The thing is, painting exterior brick can change all this. In most locations on a wall, a coat of ordinary paint will keep moisture out. Trouble is, if that paint film is incomplete or damaged, liquid moisture will enter the brick through the flaw and stay there. It’s virtually guaranteed. Impervious paint prevents drying and can lead to brick failure in time. This dynamic is why many brick manufacturers warn against painting exterior brick in a climate that gets winter. Explain this danger to clients to protect yourself against liability if they do decide to go ahead and paint brick anyway. If you do paint exterior brick in a cold climate, be sure to use breathable paint. Google “breathable paint” to find the options. For an even simpler and breathable choice, see Traditional Lime Paint for Brick & Stone.
The next time you get a request to paint brick, explain that it’s a once-and-for-all move. Short of sand-blasting, it’s impractical to return brick to its original, unpainted state. This sounds obvious enough to you as a pro, but don’t forget how much explaining non-painters need some times.
The good news in all this is that 100% acrylic exterior latex primer and paint works well for all interior brick. The thing is, you can’t just slap a couple of coats on brick and leave. At a minimum you’ll need to clean the brick and allow time for it to dry before painting. If you’re working outdoors, pressure washing on its own is good, but wetting, brushing, then pressure washing as a final step is even better because it removes dirt more thoroughly, plus any loose particles of mortar sand or brick. Of course you’ll need to skip the pressure washing indoors, but use TSP to make up for this as part of washing only by hand. Either way, leave the surface for three good drying days to allow it to dry completely after a thorough cleaning.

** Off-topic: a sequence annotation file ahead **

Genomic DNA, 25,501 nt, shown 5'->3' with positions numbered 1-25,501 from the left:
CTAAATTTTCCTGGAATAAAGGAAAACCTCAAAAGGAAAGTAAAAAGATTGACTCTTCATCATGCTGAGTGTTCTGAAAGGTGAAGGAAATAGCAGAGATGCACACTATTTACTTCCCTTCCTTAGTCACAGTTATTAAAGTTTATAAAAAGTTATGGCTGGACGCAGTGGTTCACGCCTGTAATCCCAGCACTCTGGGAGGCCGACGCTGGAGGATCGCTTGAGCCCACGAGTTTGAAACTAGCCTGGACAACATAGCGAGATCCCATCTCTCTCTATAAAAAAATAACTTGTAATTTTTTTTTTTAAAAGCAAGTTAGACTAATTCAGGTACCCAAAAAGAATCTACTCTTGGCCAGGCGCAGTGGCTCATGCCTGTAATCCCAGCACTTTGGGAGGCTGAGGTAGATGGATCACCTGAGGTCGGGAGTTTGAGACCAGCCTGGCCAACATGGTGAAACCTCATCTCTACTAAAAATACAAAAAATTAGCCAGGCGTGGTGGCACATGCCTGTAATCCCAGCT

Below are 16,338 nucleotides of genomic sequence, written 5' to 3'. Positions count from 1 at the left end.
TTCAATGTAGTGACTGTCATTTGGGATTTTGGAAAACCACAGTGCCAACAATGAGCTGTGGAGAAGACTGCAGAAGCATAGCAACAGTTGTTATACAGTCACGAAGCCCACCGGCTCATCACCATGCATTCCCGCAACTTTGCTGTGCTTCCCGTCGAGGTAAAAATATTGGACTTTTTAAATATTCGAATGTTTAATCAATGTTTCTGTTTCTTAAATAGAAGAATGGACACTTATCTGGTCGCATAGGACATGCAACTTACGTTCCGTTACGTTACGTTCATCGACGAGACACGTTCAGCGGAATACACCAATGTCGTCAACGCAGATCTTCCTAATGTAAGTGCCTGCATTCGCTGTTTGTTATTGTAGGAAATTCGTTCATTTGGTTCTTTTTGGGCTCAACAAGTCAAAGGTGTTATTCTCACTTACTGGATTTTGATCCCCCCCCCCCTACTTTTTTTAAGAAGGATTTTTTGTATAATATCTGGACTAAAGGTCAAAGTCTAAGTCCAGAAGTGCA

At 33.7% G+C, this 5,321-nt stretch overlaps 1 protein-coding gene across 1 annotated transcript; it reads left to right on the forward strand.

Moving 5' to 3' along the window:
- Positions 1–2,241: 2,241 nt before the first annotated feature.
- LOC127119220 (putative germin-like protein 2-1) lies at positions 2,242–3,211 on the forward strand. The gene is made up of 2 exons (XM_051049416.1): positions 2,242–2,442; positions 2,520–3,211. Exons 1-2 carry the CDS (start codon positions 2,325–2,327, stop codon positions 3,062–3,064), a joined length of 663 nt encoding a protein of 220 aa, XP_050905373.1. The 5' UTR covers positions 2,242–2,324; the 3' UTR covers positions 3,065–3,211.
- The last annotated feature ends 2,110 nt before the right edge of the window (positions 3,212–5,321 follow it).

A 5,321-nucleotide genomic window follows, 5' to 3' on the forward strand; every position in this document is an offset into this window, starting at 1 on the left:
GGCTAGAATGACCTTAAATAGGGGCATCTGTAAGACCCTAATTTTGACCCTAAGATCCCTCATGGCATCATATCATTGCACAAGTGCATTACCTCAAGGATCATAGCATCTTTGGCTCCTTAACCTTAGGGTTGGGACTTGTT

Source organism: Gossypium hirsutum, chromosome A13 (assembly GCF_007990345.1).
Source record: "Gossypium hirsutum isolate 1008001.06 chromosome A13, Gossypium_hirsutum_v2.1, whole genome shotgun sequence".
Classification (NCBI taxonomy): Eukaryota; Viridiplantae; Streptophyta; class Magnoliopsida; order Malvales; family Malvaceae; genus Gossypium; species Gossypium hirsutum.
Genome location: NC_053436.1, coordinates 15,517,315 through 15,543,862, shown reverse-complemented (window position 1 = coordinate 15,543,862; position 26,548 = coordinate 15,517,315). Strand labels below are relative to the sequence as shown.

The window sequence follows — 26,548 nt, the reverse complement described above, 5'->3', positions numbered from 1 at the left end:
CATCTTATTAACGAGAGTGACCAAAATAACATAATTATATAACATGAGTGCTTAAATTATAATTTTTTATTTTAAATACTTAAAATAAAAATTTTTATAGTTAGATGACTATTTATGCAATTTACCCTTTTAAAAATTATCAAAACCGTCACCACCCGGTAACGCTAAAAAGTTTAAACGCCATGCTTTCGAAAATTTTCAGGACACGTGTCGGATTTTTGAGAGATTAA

Got a request to paint exterior brick? See “Dangers of Painting Exterior Brick” for key info.
The next time you get a request to paint brick, explain that it’s a once-and-for-all move. Short of sandblasting, it’s impractical to return brick to its original, unpainted state.